Structural Engineering and Fire Dynamics: Advances at the Interface and Buchanan's Challenge

Law, Angus, Stern-Gottfried, Jamie, Gillie, Martin and Rein, Guillermo (2011). Structural Engineering and Fire Dynamics: Advances at the Interface and Buchanan's Challenge. In: Fire Safety Science: Proceedings of the 10th International Symposium. 10th International Symposium of Fire Safety Science, Maryland, USA, (1563-1573). 19-24 June. doi:10.3801/IAFSS.FSS.10-1563


Author Law, Angus
Stern-Gottfried, Jamie
Gillie, Martin
Rein, Guillermo
Title of paper Structural Engineering and Fire Dynamics: Advances at the Interface and Buchanan's Challenge
Conference name 10th International Symposium of Fire Safety Science
Conference location Maryland, USA
Conference dates 19-24 June
Proceedings title Fire Safety Science: Proceedings of the 10th International Symposium
Place of Publication Oxford, United Kingdom
Publisher IAFSS
Publication Year 2011
Sub-type Fully published paper
DOI 10.3801/IAFSS.FSS.10-1563
Start page 1563
End page 1573
Total pages 11
Language eng
Formatted Abstract/Summary
At most fire scenes, electric short circuit (ESC) arc beads that may be provide useful information on the cause and development of the fire are found. Various physical or chemical methods have been proposed for identifying these electric short circuit beads to be either the cause of a fire (primary arc beads) or one caused by the flames of the fire (secondary arc beads). Little was studied, however, on their identification using the different distribution of O and C in the molten marks. In this study, the concentration of O and C in the surface region and subsurface was quantified by X-ray photoelectron spectroscopy (XPS). Corresponding to the sputtering depth, the molten product on a primary ESC arc bead may be distinguished as three portions: surface layer with drastic decrease of carbon content; intermediate layer with gentle change of oxygen content, gradually diminished carbon peak, and consisted of Cu2O; transition layer without Cu2O and with rapid decrease of oxygen content. While the molten product on a secondary ESC are bead may be distinguished as two portions: surface layer with carbon content decreasing quickly; subsurface layer without Cu2O and with carbon, oxygen content decreasing gradually. Thus, it can be seen that there was an obvious interface between the layered surface product and the substrate for the first type of bead, while as to the second type of bead there was no interface. As a result, the quantitative results can be used to identify these electric short circuit beads to be either the cause of a fire (a primary ESC) or one caused by the flames of the fire (a secondary ESC), as complementary technique for judgments of fire cause.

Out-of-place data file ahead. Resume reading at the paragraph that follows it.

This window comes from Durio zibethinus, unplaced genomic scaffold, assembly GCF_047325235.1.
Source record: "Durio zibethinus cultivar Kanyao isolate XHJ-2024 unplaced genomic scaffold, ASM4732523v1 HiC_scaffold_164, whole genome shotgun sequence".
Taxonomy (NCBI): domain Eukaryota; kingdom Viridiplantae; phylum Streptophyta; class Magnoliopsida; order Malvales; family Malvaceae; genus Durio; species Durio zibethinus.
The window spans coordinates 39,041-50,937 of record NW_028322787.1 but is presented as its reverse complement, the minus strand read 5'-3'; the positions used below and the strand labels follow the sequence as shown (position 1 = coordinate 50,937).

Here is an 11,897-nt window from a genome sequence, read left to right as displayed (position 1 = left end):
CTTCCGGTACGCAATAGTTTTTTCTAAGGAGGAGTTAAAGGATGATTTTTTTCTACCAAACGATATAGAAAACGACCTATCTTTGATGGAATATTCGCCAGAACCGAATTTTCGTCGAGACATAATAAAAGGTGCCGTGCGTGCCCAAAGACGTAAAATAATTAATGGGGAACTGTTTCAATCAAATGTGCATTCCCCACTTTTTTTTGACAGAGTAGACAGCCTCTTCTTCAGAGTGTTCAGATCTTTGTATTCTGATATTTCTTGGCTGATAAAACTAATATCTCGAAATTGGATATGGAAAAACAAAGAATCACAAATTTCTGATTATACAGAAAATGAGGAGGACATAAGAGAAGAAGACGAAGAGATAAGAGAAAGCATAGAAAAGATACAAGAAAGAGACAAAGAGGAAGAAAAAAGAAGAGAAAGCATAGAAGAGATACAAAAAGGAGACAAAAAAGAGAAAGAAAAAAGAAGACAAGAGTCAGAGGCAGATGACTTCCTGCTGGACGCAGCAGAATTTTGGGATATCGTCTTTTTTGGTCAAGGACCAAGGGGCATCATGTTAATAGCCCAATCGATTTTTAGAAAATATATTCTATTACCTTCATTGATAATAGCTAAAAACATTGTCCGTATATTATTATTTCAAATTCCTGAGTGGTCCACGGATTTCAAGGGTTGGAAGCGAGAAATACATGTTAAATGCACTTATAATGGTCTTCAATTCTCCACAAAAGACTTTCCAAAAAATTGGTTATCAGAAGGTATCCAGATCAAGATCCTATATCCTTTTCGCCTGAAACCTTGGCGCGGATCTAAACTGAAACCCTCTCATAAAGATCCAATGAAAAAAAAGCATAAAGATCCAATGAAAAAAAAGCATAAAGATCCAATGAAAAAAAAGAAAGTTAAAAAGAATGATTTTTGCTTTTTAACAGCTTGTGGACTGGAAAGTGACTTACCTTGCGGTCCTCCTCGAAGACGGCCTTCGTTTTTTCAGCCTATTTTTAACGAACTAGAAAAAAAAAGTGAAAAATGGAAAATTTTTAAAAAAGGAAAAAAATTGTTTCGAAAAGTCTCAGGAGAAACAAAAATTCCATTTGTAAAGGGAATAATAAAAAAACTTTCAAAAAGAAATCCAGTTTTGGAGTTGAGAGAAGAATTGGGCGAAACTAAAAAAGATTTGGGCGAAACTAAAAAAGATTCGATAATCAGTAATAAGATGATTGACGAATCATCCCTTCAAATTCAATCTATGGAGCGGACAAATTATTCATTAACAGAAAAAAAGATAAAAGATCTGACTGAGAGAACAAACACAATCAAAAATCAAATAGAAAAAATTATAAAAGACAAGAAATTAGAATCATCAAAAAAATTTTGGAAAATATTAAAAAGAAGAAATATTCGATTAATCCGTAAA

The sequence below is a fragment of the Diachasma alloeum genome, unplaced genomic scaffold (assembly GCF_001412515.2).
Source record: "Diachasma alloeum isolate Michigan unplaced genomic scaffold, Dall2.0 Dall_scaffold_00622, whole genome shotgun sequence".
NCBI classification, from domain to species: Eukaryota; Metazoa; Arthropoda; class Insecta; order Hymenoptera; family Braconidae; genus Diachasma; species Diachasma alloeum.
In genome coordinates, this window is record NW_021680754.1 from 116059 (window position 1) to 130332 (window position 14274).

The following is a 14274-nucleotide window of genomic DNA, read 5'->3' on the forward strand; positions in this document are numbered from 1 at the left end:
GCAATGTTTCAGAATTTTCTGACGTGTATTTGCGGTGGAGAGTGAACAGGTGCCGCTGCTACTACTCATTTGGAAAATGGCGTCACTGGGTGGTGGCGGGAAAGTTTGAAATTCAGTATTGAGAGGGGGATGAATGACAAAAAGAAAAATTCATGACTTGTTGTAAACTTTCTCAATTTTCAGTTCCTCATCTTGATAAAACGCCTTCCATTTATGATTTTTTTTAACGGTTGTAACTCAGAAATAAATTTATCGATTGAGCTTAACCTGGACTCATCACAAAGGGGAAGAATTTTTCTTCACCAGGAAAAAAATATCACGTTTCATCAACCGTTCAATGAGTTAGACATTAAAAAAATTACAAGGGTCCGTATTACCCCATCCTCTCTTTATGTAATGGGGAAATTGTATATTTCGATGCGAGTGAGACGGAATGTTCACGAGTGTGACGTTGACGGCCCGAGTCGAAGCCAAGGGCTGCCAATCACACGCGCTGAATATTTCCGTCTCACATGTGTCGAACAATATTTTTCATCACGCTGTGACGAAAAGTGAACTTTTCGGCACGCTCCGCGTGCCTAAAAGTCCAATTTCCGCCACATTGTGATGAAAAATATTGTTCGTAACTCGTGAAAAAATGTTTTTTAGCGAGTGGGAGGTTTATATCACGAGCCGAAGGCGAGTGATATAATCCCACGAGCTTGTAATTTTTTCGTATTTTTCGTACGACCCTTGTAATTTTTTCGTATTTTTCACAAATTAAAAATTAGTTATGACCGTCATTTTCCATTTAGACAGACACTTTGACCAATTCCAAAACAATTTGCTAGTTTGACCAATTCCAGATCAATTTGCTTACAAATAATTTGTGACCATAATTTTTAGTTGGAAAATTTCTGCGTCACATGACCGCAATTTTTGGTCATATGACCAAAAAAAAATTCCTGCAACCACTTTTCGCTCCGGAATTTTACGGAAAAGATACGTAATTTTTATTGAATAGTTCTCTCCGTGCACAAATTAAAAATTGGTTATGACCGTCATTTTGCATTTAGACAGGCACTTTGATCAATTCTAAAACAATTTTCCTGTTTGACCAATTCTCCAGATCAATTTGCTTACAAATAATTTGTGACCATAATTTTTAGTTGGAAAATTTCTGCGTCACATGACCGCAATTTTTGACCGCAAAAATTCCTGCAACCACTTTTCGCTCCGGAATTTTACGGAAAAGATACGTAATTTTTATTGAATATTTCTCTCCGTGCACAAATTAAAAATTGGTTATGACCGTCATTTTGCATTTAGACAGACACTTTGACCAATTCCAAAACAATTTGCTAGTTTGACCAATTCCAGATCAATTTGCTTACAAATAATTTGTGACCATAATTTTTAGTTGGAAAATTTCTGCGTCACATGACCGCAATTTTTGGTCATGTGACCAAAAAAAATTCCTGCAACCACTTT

Keyword Travelling fires
Finite element analysis
Reinforced concrete
Structural utilization
Q-Index Code E1
Q-Index Status Provisional Code
Institutional Status Non-UQ

Document type: Conference Paper
Collection: School of Civil Engineering Publications
 
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Created: Mon, 24 Aug 2015, 11:02:15 EST by Jeannette Watson on behalf of School of Civil Engineering